Blog: The Curve in measuring Performance

Performance Management

The Curve in measuring Performance

Executing well-thought & need-based appraisal and developmental plans can make HR in India much more capable to manage talent.
The Curve in measuring Performance

Needless to say, Performance Management System (PMS) is a tricky process and it simply can’t be duplicated. The approach varies from company to company depending on the company’s culture, structure, technology and views of all stakeholders.

So, what’s the performance management scenario in India? Does the mix of factors such as an organization’s culture, structure, technology and views of stakeholder’s contribute in a way that the performance management systems used in India lack in some way? Well, if you ask Deloitte, the answer to this question is ‘yes.’

As per a report of Deloitte University Press, HR in India is relatively less capable to address talent related problems in contrast to its counterparts in countries such as Portugal, Kenya, Australia and U.S. This requires some serious thinking on our part and while dissatisfaction with PMS is not something new to be heard of, it is surprising to see that even globally only 8% companies believe that their systems drive high value and the majority (58%) believes that it’s simply a waste of time. A large segment (48%) believes that the existing performance processes fail to deliver optimum employee development. In other words, a large number of companies fail to derive optimum return on investment.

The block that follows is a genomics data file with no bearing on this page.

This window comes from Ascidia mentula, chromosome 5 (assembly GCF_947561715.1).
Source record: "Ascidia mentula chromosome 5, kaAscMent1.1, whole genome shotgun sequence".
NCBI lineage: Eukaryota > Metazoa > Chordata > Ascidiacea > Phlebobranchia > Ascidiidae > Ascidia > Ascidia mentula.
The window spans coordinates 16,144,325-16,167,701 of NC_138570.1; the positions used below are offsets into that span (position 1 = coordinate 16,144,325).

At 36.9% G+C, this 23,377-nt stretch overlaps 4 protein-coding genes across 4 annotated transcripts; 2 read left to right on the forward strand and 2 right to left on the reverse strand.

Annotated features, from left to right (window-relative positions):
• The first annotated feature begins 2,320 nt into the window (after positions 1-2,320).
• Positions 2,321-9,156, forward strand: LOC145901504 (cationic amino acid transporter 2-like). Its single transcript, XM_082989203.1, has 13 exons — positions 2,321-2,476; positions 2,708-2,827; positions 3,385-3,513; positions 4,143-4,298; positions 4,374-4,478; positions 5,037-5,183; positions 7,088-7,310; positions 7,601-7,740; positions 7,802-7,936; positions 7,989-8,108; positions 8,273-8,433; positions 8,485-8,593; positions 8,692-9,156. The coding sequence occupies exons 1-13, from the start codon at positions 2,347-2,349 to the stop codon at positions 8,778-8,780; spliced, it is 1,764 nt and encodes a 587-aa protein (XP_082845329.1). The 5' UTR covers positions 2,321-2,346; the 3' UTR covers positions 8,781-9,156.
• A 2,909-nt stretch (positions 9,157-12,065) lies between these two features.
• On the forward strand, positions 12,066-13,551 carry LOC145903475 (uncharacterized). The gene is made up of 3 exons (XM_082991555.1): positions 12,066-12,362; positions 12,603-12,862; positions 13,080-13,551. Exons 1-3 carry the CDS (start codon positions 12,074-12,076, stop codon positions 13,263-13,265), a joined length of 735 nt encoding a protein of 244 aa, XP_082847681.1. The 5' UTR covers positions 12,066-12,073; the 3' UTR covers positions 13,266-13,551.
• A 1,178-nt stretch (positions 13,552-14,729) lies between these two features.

Recently, many companies have been complaining of fact in the pyramid and have been firing employees in large numbers. Each year companies, especially IT companies, hire lakhs of fresh graduates (which in itself is an expensive process) and then fire them later for one big reason that with time, these employees fall short of skills. Re-skilling is the key here for which most employees still depend on their employers. Automated trainings can be one solution. A career development plan is also seen missing in most cases which if in place, can make a huge difference. (Here, I would also like to say - Yes, the company will benefit but the employee will benefit the most if he grows and will lose the most if he stands still. So, if you feel that the superiors are not interested or not doing enough to help you develop, take charge of your own growth. This will help…both the parties)

Talking of performance management, how can one skip the dreadful performance appraisals! So, what is the basic purpose of having these appraisals? Coaching & development! But the entire purpose of having them in the first place can fail if the appraisal process is not right or is not conducted rightly.